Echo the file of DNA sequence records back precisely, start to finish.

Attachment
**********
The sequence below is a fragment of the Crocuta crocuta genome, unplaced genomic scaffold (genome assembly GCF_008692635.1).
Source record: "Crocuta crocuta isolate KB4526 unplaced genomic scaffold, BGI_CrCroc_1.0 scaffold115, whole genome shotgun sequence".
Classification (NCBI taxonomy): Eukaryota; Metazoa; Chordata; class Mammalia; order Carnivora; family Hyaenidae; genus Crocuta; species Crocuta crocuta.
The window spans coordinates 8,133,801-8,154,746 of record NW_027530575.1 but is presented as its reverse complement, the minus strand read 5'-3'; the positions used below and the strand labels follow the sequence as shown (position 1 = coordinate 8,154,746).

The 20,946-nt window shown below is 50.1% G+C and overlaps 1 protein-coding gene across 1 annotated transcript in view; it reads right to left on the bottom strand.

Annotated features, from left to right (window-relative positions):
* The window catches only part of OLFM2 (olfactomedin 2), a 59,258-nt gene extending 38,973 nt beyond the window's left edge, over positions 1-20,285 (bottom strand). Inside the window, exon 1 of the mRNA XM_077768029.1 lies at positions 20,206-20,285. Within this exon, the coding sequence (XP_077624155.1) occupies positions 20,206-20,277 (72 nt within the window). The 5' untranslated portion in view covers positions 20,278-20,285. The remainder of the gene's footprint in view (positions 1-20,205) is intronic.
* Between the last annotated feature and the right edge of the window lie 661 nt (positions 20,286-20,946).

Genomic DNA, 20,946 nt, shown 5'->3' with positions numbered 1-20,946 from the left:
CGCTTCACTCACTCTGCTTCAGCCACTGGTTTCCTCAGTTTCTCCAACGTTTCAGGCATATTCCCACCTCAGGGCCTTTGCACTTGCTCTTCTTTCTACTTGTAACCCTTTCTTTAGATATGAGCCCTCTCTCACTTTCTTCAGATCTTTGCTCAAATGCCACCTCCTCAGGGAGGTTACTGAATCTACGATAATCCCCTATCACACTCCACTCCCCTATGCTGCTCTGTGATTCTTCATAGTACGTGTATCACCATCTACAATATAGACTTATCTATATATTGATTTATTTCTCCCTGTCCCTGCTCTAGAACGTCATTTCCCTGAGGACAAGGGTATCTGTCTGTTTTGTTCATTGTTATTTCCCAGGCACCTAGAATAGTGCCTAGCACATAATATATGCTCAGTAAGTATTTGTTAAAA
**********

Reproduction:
The sequence below is a fragment of the Crocuta crocuta genome, unplaced genomic scaffold (genome assembly GCF_008692635.1).
Source record: "Crocuta crocuta isolate KB4526 unplaced genomic scaffold, BGI_CrCroc_1.0 scaffold115, whole genome shotgun sequence".
Classification (NCBI taxonomy): Eukaryota; Metazoa; Chordata; class Mammalia; order Carnivora; family Hyaenidae; genus Crocuta; species Crocuta crocuta.
The window spans coordinates 8,133,801-8,154,746 of record NW_027530575.1 but is presented as its reverse complement, the minus strand read 5'-3'; the positions used below and the strand labels follow the sequence as shown (position 1 = coordinate 8,154,746).

The 20,946-nt window shown below is 50.1% G+C and overlaps 1 protein-coding gene across 1 annotated transcript in view; it reads right to left on the bottom strand.

Annotated features, from left to right (window-relative positions):
* The window catches only part of OLFM2 (olfactomedin 2), a 59,258-nt gene extending 38,973 nt beyond the window's left edge, over positions 1-20,285 (bottom strand). Inside the window, exon 1 of the mRNA XM_077768029.1 lies at positions 20,206-20,285. Within this exon, the coding sequence (XP_077624155.1) occupies positions 20,206-20,277 (72 nt within the window). The 5' untranslated portion in view covers positions 20,278-20,285. The remainder of the gene's footprint in view (positions 1-20,205) is intronic.
* Between the last annotated feature and the right edge of the window lie 661 nt (positions 20,286-20,946).

Genomic DNA, 20,946 nt, shown 5'->3' with positions numbered 1-20,946 from the left:
CGCTTCACTCACTCTGCTTCAGCCACTGGTTTCCTCAGTTTCTCCAACGTTTCAGGCATATTCCCACCTCAGGGCCTTTGCACTTGCTCTTCTTTCTACTTGTAACCCTTTCTTTAGATATGAGCCCTCTCTCACTTTCTTCAGATCTTTGCTCAAATGCCACCTCCTCAGGGAGGTTACTGAATCTACGATAATCCCCTATCACACTCCACTCCCCTATGCTGCTCTGTGATTCTTCATAGTACGTGTATCACCATCTACAATATAGACTTATCTATATATTGATTTATTTCTCCCTGTCCCTGCTCTAGAACGTCATTTCCCTGAGGACAAGGGTATCTGTCTGTTTTGTTCATTGTTATTTCCCAGGCACCTAGAATAGTGCCTAGCACATAATATATGCTCAGTAAGTATTTGTTAAAA